Imagine you are in a coffee shop enjoying your morning energy booster, when an unfamiliar person approaches you and asks, “Do you consider yourself a racist?”. Yes, you would be in shock and in state of confusion, but most importantly how would you answer this question? How do you know if you are or aren’t racist? Are you even aware of what being a racist means? Or what is race? These are questions that are well explained in Ijeoma Oluo’s 2018 collection of essays, So You Want to Talk About Raceand in John Biewen and guest Chenjerai Kumanyika’s 2017 podcasts Scene on Radio: Seeing White. These pieces of work dive in to the ideas of racism within complex racial interactions and racism in regard to the individual and the structural system.
Ijeoma Oluo starts us off with the idea of social interactions and the many ways in which people carry out ineffective conversations. In day to day life, people of different backgrounds are not often involved in social conversations regarding race or racial dilemmas such as racial oppression of minority races, but when they do occur they most often wind up badly. Many people who aren’t of color in large part try to avoid these types of conversation because they don’t feel comfortable and most often dismiss the topic by saying “It is not my place.. I don’t really feel comfortable” (Oluo 4). By doing this we are avoiding the uncomfortable conversations and not advancing, we need to step out of our comfort zone in order to learn how to talk to one another without offended and miscommunicating our opinions. Many might disregard people of color complaints on racist experiences by not believing that they are truly racist, but if a non-person of color claims that something is not racist, is it truly their call to say what is racist or not? Oluo simply explains how to know if complex situations are racist or not by providing a simple checklist. The author does an outstanding job of simplifying how as a society we can have more effective conversations and understand race in regards, to racism through day to day interactions.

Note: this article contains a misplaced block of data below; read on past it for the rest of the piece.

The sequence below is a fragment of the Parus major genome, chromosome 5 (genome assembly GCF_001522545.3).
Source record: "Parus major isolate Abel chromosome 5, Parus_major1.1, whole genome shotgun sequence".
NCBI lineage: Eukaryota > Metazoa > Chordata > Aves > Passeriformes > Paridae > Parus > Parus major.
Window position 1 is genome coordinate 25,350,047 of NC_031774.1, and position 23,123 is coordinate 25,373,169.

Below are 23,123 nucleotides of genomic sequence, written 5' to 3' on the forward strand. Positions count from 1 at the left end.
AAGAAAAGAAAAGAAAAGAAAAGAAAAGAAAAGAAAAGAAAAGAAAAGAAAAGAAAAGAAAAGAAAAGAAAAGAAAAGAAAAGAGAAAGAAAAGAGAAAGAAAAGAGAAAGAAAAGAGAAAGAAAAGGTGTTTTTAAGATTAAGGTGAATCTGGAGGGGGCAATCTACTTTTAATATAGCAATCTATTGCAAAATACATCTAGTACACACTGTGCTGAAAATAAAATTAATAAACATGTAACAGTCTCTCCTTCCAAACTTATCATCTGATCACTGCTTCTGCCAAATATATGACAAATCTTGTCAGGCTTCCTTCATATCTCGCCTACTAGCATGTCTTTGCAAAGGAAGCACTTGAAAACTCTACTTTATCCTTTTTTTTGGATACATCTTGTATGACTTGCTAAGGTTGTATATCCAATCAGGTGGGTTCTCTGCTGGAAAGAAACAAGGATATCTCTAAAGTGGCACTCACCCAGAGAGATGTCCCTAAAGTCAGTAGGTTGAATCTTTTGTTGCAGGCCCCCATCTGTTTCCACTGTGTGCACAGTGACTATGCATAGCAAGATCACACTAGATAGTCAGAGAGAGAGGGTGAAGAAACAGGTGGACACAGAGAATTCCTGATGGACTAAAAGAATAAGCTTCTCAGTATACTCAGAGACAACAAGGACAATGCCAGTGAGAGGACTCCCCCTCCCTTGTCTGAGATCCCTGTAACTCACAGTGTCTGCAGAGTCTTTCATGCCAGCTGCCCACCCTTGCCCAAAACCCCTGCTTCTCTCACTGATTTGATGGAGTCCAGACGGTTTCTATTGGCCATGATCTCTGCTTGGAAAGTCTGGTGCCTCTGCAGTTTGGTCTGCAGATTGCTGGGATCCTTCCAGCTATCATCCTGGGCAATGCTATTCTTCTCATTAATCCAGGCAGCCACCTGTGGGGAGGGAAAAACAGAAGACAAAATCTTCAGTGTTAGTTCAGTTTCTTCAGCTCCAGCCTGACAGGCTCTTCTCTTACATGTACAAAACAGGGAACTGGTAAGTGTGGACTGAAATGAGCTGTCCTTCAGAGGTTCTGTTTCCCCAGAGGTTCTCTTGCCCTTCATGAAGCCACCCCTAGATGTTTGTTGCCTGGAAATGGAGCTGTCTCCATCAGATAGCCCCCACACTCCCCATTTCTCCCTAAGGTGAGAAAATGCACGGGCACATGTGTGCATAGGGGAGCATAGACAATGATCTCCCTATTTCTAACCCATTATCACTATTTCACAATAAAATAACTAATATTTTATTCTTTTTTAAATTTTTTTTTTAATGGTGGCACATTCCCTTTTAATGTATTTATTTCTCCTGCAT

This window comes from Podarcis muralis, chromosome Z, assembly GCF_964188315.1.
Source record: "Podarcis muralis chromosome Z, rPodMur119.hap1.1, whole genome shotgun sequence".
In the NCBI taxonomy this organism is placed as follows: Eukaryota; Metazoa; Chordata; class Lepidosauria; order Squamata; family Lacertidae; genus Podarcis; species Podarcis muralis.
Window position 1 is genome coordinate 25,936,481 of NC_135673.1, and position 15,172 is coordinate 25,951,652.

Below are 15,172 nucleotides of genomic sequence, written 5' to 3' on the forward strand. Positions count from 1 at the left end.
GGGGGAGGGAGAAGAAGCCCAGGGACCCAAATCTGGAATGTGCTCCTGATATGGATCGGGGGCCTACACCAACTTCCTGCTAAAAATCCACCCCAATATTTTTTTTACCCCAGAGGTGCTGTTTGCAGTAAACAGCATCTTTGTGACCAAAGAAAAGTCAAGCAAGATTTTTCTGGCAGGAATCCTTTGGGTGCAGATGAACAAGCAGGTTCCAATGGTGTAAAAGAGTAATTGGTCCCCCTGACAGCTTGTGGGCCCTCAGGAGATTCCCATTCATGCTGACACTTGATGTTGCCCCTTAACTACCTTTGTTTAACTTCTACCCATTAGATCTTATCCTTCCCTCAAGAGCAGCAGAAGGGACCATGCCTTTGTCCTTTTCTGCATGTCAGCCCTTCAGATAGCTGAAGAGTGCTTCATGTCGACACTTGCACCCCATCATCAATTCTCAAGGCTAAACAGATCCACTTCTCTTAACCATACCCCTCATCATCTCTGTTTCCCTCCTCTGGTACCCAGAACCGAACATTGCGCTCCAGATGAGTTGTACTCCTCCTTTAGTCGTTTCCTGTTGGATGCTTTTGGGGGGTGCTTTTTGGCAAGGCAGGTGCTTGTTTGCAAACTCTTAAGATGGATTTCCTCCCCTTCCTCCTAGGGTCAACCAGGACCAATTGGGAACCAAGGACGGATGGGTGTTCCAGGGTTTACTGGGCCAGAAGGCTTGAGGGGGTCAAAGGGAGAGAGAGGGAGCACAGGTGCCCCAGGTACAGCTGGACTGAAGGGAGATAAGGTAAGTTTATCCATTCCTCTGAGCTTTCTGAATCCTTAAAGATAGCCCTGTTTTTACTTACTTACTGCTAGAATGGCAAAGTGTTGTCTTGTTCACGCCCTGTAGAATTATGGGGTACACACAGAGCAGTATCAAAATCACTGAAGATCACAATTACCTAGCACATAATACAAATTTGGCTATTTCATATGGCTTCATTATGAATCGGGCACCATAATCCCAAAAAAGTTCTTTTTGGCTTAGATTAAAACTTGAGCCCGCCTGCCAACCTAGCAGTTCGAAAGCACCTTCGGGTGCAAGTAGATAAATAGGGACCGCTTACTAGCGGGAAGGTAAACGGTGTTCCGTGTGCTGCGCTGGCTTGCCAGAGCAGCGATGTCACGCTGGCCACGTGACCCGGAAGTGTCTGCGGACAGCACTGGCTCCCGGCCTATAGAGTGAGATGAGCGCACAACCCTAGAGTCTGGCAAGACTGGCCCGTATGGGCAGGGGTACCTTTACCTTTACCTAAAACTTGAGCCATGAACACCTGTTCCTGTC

John Biewen’s Turning the Lensepisode Seeing Whiteperfectly captures the idea that racism does not only occur in daily interactions. It is heavily influenced by outside dominant pressures similarly these pressures could be a form of racial dictatorship. Guest speaker Chenjeri Kumanyika speaks on racism in regard to the overall population perfects, he says that “racism is like a disease and the overwhelming puzzle to solve is who has it”(Kumanyika). Though this form is tinking is incorrect because racism needs to be approached through structural creation sense, in which the question of why many people share this common idea, and who is the influencer. In the second episode How Was Race Madethe idea that “race isn’t real biologically but is real in the way society has been structured and the effects of race as a social contract”(Biewen) is introduced. Society is organized and structured in a way that makes race one of the leading components of action.
Race was made a part of the hegemony of this country, whether we like it or not and it’s one of the reasons why individual racism is prominent today. Racism is silenced in not only daily conversation, but in politics and individuals such as; Ijeoma Oluo, John Biewen and Chenjeri Kumanyika. They are bringing awareness through their work until racism is declared in the world. I chose these two pieces of work to demonstrate the two ideas of racism in an individual level and racism in a structural level. These two ideas at times can contradict themselves. When further analyzed from an outside perspective it can be observed that Structural and racial formation are the causes of individual daily interactive racism.
Oluo, Ijeoma. So You Want to Talk About Race. Seal Press, 2018.
Biewen, John, host. “Turning the Lens.” Seeing White, Scene on Radio, 15 Feb 2017. http://www.sceneonradio.org/episode-31-turning-the-lens-seeing-white-part-1/
Biewen, John, Host. “How Race Was Made” Seeing White, Scene on Radio, 1 Mar 2017. http://www.sceneonradio.org/episode-32-how-race-was-made-seeing-white-part-2/